Saturday, January 19, 2013

The Wheel of Fortuna

As Ignatius Reilly, an enormous 30 year old man, prepares to move out of his mother's house, his girlfriend who is helping him asks "Don't you want to pack anything?"  To this, Ignatius responds "Oh, of course.  There are all of my notes and jottings.  We must never let them fall into the hands of my mother.  She may make a fortune from them.  It would be too ironic." 

That line so embodies the publishing of A Confederacy of Dunces by John Kennedy Toole, that I question whether Toole actually wrote it, or if it was added when it went to publication.  You see, Confederacy was published in 1980, and Toole committed suicide in 1969.  As we are told in the prologue, Confederacy only got published after Toole's mom badgered a professor at Loyola to read it.  The professor reluctantly agreed, if only to stop the pestering calls from Mrs. Toole, thinking that he could give it a try, hate it, and give it back.  Instead, he found that Confederacy was really good.  So good, in fact, that it not only got published, it also won the Pulitzer, most likely making Mrs. Toole a very nice fortune.

The story begins with Ignatius waiting for his mother, Irene, outside of a store.  A police officer, Angelo Mancuso, tries to arrest Ignatius for doing just that.  When Ignatius explains that he is only waiting for his mother, the crowd around him erupts in protest, leading to the arrest of an old man, Claude Robichaux.  At the police station, Mr. Robichaux meets a black man who had also been arrested on shaky grounds, Burma Jones.  To recover from their shock, Ignatius and his mother stop at a local bar, The Night of Joy, for a drink, not realizing that it is a strip club.  The rest of the novel follows the characters that we meet in that one incident, and their crazy struggles to find happiness in New Orleans.

Ignatius is an over educated man who is still living with his mother because it would be much too stressful for him to get a job.  He also needs time to write a manifesto about his world view.  Ignatius is the sort who would never use a one syllable word if a 3 or 4 syllable word would work instead.  His mother, Irene, on the other hand, is a very simple woman who hasn't even managed to master English, which is her only language.  Ignatius is constantly demanding that Irene make changes to improve his life, including things like doing a better job with his laundry.  You do remember that he is 30, right?  He actually demands that everyone who comes into contact with him work to make the world a better place.  However, his idealism is entirely self centered and misdirected.  Ignatius constantly prays to and curses the goddess, Fortuna.  He is titillated by sexuality in the way of old Republican men - "That's disgusting!  Let me see that!"-  and feels a need to investigate further.

Throughout the book, I had to wonder how much Toole had in common with Ignatius, and how much Mrs. Toole had in common with Irene.  When he killed himself, Toole was a 31 year old man, who was living with his parents.  He was even more educated than Ignatius, but he was drafted, and started working on the novel while in the military.  I would guess that Toole in the military felt a little like Ignatius as a hot dog vendor.  I hope that the relationship between Toole and his mom was nothing like that between Ignatius and his. Given the suicide, I have to wonder if even though he wasn't actually very similar to Ignatius, Toole saw himself as being exactly that, and kept drawing Ignatius as a caricature of his own worst self.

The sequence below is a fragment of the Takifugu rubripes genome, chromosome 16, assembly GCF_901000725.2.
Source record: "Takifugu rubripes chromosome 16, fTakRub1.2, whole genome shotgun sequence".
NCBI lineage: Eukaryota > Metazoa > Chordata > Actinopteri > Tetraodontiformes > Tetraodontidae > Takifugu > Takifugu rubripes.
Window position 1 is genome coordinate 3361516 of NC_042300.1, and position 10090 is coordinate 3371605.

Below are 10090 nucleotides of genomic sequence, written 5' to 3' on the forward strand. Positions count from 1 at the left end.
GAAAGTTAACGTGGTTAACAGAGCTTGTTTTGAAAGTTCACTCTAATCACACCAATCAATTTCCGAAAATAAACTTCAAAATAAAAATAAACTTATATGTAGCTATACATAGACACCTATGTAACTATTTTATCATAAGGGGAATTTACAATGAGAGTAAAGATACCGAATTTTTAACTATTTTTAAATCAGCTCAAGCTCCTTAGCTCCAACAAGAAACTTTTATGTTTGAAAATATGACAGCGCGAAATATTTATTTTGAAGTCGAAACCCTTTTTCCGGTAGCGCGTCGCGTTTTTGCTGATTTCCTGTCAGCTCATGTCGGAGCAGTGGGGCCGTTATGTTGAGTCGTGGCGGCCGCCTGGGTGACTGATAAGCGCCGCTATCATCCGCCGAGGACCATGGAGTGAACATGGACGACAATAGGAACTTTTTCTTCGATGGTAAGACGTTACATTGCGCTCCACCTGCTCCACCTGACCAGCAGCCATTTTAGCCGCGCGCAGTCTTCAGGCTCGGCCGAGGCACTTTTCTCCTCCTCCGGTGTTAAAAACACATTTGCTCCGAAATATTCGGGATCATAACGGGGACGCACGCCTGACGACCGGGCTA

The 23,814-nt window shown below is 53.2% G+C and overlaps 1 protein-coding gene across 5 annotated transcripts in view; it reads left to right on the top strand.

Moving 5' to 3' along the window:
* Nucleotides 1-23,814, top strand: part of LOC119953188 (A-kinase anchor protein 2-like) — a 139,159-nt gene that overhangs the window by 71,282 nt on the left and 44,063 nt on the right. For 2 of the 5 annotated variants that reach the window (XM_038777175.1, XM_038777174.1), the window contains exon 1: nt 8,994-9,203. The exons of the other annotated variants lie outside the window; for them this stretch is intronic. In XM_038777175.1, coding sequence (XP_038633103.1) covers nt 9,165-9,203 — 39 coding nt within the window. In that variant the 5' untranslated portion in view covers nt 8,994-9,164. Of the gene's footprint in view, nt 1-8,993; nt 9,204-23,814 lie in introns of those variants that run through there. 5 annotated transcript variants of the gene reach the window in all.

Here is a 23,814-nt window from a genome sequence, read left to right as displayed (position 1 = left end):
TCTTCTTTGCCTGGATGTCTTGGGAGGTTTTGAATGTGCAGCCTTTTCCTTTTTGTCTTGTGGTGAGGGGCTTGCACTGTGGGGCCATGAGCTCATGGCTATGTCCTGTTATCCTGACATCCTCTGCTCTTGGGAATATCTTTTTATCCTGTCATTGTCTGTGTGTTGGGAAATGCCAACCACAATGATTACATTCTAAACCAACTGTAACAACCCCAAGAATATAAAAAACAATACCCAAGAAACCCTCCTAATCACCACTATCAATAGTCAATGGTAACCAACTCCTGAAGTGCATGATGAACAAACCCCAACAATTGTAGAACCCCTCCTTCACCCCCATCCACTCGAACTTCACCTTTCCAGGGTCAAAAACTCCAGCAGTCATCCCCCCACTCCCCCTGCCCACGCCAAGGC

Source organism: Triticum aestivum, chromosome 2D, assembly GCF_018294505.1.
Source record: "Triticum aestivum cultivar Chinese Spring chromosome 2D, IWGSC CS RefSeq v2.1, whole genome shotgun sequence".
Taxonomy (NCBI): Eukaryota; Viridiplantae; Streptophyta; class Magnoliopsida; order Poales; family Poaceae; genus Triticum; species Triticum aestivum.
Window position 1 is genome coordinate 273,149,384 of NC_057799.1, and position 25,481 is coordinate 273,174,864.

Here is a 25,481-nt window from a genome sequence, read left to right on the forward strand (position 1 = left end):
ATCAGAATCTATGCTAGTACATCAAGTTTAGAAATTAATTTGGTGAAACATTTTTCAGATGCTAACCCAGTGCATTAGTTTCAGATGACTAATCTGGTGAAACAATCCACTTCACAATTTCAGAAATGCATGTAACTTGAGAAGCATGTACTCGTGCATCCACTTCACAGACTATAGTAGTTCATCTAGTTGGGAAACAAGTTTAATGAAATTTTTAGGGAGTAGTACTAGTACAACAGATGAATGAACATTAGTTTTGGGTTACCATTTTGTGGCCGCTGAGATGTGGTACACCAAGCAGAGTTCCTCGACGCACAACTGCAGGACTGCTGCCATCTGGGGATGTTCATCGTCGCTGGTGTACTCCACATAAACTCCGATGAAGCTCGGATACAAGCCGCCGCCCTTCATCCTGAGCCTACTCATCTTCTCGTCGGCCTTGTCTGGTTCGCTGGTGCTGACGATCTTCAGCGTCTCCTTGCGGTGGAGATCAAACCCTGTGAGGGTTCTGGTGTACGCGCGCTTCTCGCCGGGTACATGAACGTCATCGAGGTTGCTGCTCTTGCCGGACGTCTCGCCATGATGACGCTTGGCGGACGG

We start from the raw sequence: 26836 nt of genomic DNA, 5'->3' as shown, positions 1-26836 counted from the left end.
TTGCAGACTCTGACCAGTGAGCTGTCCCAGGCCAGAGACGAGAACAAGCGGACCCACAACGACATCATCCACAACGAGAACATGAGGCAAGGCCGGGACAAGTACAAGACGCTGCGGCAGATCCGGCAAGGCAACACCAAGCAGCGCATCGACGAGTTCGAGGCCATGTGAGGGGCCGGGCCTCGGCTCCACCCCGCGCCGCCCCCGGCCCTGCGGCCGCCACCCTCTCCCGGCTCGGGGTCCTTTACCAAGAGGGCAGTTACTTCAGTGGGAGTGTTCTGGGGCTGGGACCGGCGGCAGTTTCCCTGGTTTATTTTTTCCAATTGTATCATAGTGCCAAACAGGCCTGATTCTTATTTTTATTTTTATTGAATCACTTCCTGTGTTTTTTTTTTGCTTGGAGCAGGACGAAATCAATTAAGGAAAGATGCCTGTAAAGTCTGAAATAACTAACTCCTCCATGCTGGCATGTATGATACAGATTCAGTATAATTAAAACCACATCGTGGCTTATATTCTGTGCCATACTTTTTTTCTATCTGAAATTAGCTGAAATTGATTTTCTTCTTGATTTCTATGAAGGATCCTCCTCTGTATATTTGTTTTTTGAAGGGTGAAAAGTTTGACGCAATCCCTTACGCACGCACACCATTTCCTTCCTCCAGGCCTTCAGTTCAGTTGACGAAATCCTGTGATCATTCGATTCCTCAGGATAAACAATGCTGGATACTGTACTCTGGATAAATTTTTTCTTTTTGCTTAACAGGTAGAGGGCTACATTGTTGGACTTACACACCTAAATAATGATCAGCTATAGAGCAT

Much has been written about why this book won the Pulitzer.  I won't pretend that the Pulitzer people consult me for my opinions, as we have disagreed in the past.  However, this time, I think I get it.  The characters in Confederacy are so crazy, yet still multi-dimensional and well written.  Each has a distinct way of talking that tells you who they are and what their world view might be.  The story is ridiculous, but it all works so well.  The characters grow throughout the novel, and by the end, they are each a little closer to finding the life that they have been hoping to live.

In Other News:  Remember just a few days ago, when I was complaining that none of the books in my son's 9th grade curriculum were written more recently than 1960?  Well guess what?  As a ridiculously over-involved parent, I am on my district's Education Council, which is a group of parents, teachers and administrators who meet monthly to review and vote on curriculum related issues.  This week, we were asked to approve a new book for students in a program for 9th-12th graders called Ines of my Soul by Isabel Allende.  It is a work of historical fiction, set primarily in Chile in the 1500s, and it was published in 2006!  We unanimously approved the purchase.  Unfortunately, the book will be used at the other high school in our district, and not my son's, but who knows - it's a foot in the door, right?  Now I need to add it to my TBR list.  I just hope I don't hate it after reading it, and regret my vote.  That seems unlikely. 

A Confederacy of Dunces is the second book down for the Off the Shelf Challenge!

Next up on CD:  The Dressmaker by Kate Alcott.

Still Reading:  LARP:  The Battle for Verona by Justin Calderone


  1. I had a really hard time with the book. I understood that it was a somewhat autobiographic novel, but I couldn't relate to the character. There's some Hitler symbolism that completely went over my head. AND, apparently, this is a book you'll love if you live in New Orleans, which I've never been in. In short, it really wasn't for me. But I DO understand why so many people think it's funny!

    1. For me, it helped to listen to it in audio form. The reader was really good, and kept me interested. It didn't make my list of favorites, but I do think it was worth reading.


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